• Minimal: Response to a situation where it is suspected that fentanyl may be present but no fentanyl products are visible
    • Example: An EMS response to a suspected fentanyl overdose or law enforcement operation where intelligence indicates fentanyl products are suspected but are not visible on scene
  • Moderate: Response to a situation where small amounts of fentanyl products are visible
    • Example: An EMS response to a suspected fentanyl overdose or law enforcement operation where fentanyl products are suspected and small amounts are visible on scene
  • High: Response to a situation where liquid fentanyl or large amounts of fentanyl products are visible
    • Example: A fentanyl storage or distribution facility, fentanyl milling operation, or fentanyl production laboratory

It is important to recognize that the exposure level initially selected can change and PPE should be adjusted accordingly. Additionally, higher levels of PPE may be necessary to protect responders from exposure to other chemicals that may also be present in addition to fentanyl.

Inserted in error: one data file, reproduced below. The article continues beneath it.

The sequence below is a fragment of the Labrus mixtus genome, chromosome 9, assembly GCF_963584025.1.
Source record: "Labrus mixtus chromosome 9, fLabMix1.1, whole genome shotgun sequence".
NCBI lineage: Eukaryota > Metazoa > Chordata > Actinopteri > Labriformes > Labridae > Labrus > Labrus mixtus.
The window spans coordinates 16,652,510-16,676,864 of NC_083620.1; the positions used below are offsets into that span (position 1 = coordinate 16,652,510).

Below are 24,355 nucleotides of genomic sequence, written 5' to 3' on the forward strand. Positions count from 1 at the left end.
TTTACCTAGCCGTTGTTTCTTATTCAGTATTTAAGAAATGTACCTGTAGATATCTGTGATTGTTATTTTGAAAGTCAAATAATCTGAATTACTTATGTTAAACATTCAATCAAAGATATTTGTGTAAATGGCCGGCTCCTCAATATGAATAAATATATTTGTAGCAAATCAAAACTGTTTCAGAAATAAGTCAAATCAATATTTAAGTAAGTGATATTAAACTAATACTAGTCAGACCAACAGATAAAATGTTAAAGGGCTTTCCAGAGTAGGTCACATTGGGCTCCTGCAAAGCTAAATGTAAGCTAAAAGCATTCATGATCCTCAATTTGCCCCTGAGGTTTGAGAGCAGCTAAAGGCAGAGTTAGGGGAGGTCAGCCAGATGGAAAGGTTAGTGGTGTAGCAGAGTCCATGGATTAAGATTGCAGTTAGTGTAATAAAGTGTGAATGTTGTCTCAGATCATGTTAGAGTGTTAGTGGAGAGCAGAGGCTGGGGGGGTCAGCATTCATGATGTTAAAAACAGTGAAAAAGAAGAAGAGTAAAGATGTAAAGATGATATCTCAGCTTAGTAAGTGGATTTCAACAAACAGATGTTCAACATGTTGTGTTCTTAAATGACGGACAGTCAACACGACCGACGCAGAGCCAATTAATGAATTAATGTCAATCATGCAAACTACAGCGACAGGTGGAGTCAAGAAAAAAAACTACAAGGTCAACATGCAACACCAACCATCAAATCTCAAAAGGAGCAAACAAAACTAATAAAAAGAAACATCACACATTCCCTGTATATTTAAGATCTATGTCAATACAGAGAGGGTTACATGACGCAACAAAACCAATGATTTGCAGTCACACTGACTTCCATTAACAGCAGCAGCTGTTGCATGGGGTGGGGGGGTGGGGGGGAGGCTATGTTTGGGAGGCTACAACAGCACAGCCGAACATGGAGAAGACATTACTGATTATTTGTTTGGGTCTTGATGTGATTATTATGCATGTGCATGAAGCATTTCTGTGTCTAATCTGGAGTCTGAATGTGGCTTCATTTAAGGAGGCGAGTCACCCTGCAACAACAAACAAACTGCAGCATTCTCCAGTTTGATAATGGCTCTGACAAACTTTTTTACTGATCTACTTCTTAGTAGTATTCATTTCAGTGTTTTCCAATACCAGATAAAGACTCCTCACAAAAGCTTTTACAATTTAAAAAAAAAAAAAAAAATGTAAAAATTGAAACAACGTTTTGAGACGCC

These recommendations cover examples of common exposures, but are not intended to prescribe PPE for every responder or exposure or discuss all PPE options. In all cases, employers must identify hazards to which their workers might be exposed and provide appropriate PPE to protect them. All PPE should be used in accordance with OSHA’s PPE standard (29 CFR 1910.132external icon). When required, respirator use should be in the context of a comprehensive respiratory protection program in accordance with the OSHA respiratory protection standard (29 CFR 1910.134external icon) and other requirements. Responders who need to wear respirators must be medically cleared, trained, and fit-tested for respirator use. Detailed information on respiratory protection programs, including fit-testing procedures, can be accessed at OSHA’s respiratory protection eTool at http://www.osha.gov/SLTC/etools/respiratoryexternal icon.